Chile promotes entrepreneurship among young students

Workshops, contests and strategy games are only some of the initiatives that public and private organizations are implementing to promote an interest in business among secondary education students, with excellent results.


Constanza Gómez was only 16 when she created her own company in 2007 at the Colegio Aconcagua in Quilpué. And although her PYME (small- and medium-sized organizations) was fictitious and created for pedagogical purposes, as General Manager she had to face any number of challenges, such as leading a work team, implementing plans of action, negotiating with suppliers, speaking in public and even firing her fellow workers.

The case of this young woman is only one of many initiatives that public and private institutions of the country are developing with a clear long-term objective: to awaken an entrepreneurial spirit in young people.

According to figures issued by the Global Entrepreneurship Monitor Assessment in its 2008-2009 report, global entrepreneurship declined 10% in the rich countries as a result of the crisis, whereas in Chile it grew 34%. In spite of this growth,  Chilean entrepreneurs continue to be around 40 years old on average when starting their business ventures.

In order to promote entrepreneurship from school age on and thus bring about a change in the above statistic, last year the Fundación para la Educación, el Desarrollo y la Cultura Regional, Fundar Región, launched a pioneering project to promote Entrepreneurship Skills’ Training at the technical secondary school level in Chile.

With the financial support of the Multilateral Investment Fund (MIF) of the Inter-American Development Bank (IDB) and the Chile-Sweden Cooperation Fund  (Swedish institutions have been applying this model for many years), school students attended a series of workshops and conferences that resulted in 32 innovative business plan proposals that are currently being presented to the seed capital fund of the Technical Cooperation Service Sercotec in order to turn them into a reality.

Noteworthy among these initiatives are personnel transportation services for companies that work with night shifts; distribution services for vegetable and fruit products through the internet, and even a mobile spa.

“I think there is a need in Chile to train entrepreneurs for life, more than just for doing business”, explains Carlos Muñoz, president of the Foundation, with regard to the initiative.

Playing at being entrepreneurs

Just as teaching English has enabled countries to be globally competitive, education in entrepreneurship and innovation will be key elements to enhance that competitiveness in the future. Aware of this, the company Momento Cero created the first game for teaching entrepreneurship, called El Plan: la aventura de emprender (The Plan: the adventure of being an entrepreneur).

Based on theoretical elements related to real-world entrepreneurship, those who participate in this game have to enter the “Seed City” board game and represent a company. During the game, the entrepreneurs are faced with a series of issues typical of any business venture, such as economic crises, strikes, state subsidies and natural disasters, among others.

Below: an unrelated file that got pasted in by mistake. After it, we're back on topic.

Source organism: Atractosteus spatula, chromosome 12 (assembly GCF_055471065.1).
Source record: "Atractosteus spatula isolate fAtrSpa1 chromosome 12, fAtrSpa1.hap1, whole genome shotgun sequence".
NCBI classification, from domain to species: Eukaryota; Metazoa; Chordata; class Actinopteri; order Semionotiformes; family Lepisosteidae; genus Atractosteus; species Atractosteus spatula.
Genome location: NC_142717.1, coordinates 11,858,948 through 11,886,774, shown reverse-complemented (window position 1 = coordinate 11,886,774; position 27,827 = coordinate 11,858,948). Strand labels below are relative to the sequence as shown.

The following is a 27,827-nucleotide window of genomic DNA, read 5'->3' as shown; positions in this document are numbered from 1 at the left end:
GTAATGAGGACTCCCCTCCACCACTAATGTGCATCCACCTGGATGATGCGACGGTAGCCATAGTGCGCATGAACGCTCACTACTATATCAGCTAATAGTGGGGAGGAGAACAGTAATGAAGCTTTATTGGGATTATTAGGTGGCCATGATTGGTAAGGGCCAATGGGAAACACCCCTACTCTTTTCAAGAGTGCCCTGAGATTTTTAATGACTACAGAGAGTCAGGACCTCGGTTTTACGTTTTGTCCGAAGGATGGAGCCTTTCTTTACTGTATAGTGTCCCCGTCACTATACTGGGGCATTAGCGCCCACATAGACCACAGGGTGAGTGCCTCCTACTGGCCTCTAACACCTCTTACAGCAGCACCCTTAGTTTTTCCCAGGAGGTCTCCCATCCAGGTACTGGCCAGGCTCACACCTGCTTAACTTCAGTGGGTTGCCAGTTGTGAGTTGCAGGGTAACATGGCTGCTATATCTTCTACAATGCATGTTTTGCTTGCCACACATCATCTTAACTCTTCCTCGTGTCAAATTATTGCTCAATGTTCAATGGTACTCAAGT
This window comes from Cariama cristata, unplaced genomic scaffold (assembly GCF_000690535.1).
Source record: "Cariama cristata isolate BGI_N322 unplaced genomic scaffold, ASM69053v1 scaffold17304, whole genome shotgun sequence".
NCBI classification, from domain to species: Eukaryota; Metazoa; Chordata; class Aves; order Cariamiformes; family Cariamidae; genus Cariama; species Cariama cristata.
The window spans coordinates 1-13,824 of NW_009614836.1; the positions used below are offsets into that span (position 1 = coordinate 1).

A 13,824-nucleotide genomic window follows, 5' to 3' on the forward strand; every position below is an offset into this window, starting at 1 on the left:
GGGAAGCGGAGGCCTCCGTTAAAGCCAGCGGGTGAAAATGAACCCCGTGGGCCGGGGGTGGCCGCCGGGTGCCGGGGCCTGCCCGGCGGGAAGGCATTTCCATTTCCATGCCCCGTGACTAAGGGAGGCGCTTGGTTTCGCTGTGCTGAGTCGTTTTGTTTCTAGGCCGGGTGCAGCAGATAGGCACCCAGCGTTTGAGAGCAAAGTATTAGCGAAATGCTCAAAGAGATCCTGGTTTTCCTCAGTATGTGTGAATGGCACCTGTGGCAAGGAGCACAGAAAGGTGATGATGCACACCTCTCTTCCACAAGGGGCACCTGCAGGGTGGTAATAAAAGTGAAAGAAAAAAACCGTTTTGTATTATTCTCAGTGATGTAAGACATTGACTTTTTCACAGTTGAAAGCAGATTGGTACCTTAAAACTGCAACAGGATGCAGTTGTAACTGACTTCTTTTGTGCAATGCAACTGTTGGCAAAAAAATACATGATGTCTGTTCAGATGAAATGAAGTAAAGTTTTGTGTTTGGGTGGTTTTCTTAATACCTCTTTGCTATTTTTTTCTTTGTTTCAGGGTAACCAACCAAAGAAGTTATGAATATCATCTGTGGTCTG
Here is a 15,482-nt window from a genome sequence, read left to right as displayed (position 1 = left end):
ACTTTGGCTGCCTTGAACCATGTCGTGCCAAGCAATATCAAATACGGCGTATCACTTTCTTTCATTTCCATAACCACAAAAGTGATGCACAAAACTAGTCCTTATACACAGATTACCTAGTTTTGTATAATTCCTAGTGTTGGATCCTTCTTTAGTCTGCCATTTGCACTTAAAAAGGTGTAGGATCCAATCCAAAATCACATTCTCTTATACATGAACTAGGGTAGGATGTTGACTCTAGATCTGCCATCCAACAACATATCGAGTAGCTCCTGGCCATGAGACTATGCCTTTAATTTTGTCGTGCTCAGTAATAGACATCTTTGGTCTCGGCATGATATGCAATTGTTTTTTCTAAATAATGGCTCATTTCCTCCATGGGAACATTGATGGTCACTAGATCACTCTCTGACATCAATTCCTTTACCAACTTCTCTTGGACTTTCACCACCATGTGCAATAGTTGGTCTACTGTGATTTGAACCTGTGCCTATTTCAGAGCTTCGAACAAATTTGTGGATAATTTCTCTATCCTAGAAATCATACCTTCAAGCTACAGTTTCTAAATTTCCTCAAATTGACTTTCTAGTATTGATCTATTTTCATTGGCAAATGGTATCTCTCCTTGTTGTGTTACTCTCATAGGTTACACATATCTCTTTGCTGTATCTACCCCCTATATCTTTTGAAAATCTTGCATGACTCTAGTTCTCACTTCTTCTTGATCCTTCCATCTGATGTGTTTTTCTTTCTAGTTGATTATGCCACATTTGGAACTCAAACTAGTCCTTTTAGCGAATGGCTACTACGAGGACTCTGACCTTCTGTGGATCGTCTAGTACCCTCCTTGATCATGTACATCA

The winner is the person who manages to generate more innovative ideas. To achieve this, he/she must manage resources efficiently (money, energy and workers), plan appropriately, invest wisely, take risks with precaution and overcome the issues that arise in the best possible way.

“This game develops competencies and skills that will not only be useful in the field of business. It is necessary to teach students to tolerate frustration, be careful when taking risks, be persevering and work in teams”, says Elías Tefarikis, Development Manage of Momento Cero, with regard to this educational initiative launched in 2009.

“Emprendemil” Contest

Another project that aims at motivating the participation of young people and teaching them to recognize business opportunities in the market is “Emprendemil”, an entrepreneurship contest promoted by the Administration and Business School of  DuocUC and Sercotec.

Complemented by workshops and advisory assistance provided by the institute, young people from academic and technical secondary schools managed to produce  innovative business ideas such as bicycle tires with reflectant features to prevent street accidents, insect- and animal-repellent garbage bags, and even services to help young people with social and/or legal problems to lead more adjusted lives.

They all received prizes such as Notebook computers, Ipods and cameras. In addition, those who made first place won an internship at the Brazilian Micro and Small Business Support Service (Sebrae).

In turn, the new government of president Sebastián Piñera intends to include entrepreneurship training in his education program. In line with Mr. Piñera’s proposals, schooling will benefit from changes in curriculum, training teachers to include entrepreneurship values in the subjects they teach and improving the school texts, so that children will learn the values of entrepreneurship at school.

These are undoubtedly good initiatives, considering that according to the Global Entrepreneurship Monitor Assessment,  Chile needs to improve with regard to educating entrepreneurs. Seventy-seven percent of those questioned said they had only received informal education regarding how to create business, i.e., by reading books and observing others.